I was excited when I first saw the trailer for the "Watch" channel's new sci-fi fantasy TV series "Believe" The trailer showed a a young girl screaming and a load of creatures swarming around a person. It looked super creepy & mysterious!
On watching the show we learned that it's about a young girl with paranormal gifts being hunted by an institute from which she has been snatched. The institute (possibly evil or grey) want to continue "helping her" while another group also want to "help her" but they are nice people. The young fugitive is accompanied by a death-row convict, whom the good guys busted out to protect her. What the pair don't realise is that they are actually father and daughter! They travel from place to place solving people's problems. One of them is a reforming loser, the other is a paranormal gift to the world. Avid TV watchers of a certain age will feel this story line is familiar. That's because in many ways it's very similar to 1980's series "Highway To Heaven" Following the adventures of two guys travelling around the country doing good. One of them a resurrected beardy loser and the other a thick-necked angel on probation.
Unfortunately this show simply lacks subtlety and style. For instance, the father and daughter story-line is revealed in either the first or second episode - robbing us of any "shock" revelations for later. Three episodes in, we find out loads about the mother too - oh!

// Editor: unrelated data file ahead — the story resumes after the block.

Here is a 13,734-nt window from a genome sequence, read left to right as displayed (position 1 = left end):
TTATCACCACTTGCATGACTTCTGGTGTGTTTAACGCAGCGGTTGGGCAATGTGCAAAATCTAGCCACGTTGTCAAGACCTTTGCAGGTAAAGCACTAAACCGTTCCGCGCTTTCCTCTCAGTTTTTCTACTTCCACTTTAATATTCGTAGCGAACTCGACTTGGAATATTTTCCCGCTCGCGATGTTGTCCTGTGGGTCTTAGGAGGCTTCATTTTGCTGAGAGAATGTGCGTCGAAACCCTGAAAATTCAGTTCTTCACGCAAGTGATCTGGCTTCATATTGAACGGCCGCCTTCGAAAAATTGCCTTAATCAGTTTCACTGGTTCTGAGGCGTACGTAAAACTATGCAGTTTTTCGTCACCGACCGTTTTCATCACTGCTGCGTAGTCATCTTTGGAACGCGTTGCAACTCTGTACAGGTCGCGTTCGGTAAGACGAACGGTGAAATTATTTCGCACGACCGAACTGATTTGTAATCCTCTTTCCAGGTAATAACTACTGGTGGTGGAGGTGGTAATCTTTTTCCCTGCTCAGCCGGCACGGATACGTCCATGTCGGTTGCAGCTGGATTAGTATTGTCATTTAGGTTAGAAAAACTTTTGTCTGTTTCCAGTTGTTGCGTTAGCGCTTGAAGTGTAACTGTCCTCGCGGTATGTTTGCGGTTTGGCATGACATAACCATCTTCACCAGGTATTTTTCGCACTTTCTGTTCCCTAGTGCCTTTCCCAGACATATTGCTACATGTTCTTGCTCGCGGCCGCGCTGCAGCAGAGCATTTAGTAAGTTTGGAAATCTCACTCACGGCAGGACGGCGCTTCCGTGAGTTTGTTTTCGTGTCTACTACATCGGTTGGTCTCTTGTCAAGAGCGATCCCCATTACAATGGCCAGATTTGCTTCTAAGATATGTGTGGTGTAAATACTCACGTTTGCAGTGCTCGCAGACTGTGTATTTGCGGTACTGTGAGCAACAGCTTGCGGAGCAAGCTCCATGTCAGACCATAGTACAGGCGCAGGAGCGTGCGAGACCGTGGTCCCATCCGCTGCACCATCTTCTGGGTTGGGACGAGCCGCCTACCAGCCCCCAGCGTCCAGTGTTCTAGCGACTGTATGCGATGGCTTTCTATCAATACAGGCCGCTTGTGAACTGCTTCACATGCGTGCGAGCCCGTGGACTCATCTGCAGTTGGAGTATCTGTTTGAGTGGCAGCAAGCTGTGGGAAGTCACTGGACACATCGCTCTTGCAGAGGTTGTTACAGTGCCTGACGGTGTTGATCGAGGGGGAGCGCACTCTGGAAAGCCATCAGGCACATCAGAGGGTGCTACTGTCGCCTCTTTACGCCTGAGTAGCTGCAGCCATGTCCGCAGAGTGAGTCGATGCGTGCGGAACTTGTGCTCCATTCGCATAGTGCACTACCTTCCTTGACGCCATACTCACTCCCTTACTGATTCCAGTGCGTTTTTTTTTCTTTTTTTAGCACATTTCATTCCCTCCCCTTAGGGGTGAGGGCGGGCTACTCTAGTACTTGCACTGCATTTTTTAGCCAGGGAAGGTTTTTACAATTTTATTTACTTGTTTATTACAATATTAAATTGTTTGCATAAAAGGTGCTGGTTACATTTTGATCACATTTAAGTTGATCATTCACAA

The scenes within the institute seem flat and lifeless. The gifted research subjects are often seen sitting in their rooms looking bored and aimless, usually levitating objects. One subject can levitate tons of bricks to create a large model dog on the grass outside his window. This guy then, has almost god-like power, but no one is that impressed.
When the cops assigned to track down the girl are shown around the institute and witness the dog-bricks man, they show no more interest than if they'd just seen a basketball player sinking 10 hoops in a row.
This little girl seems to have very little room to grow, because already by the third episode she can:
- Mentally move objects
- Read people's minds
- See the future
- Electrify objects
- Just generally know what to do for the best
It just seems like lazy writing to give a character immense power or reveal that power so early on.
I really don't know where else there is to go with this series, and frankly in our household we don't care. it's over for us. What a wasted opportunity, and a shameful waste of Kyle Maclachlan. So I await the next attempt, Next!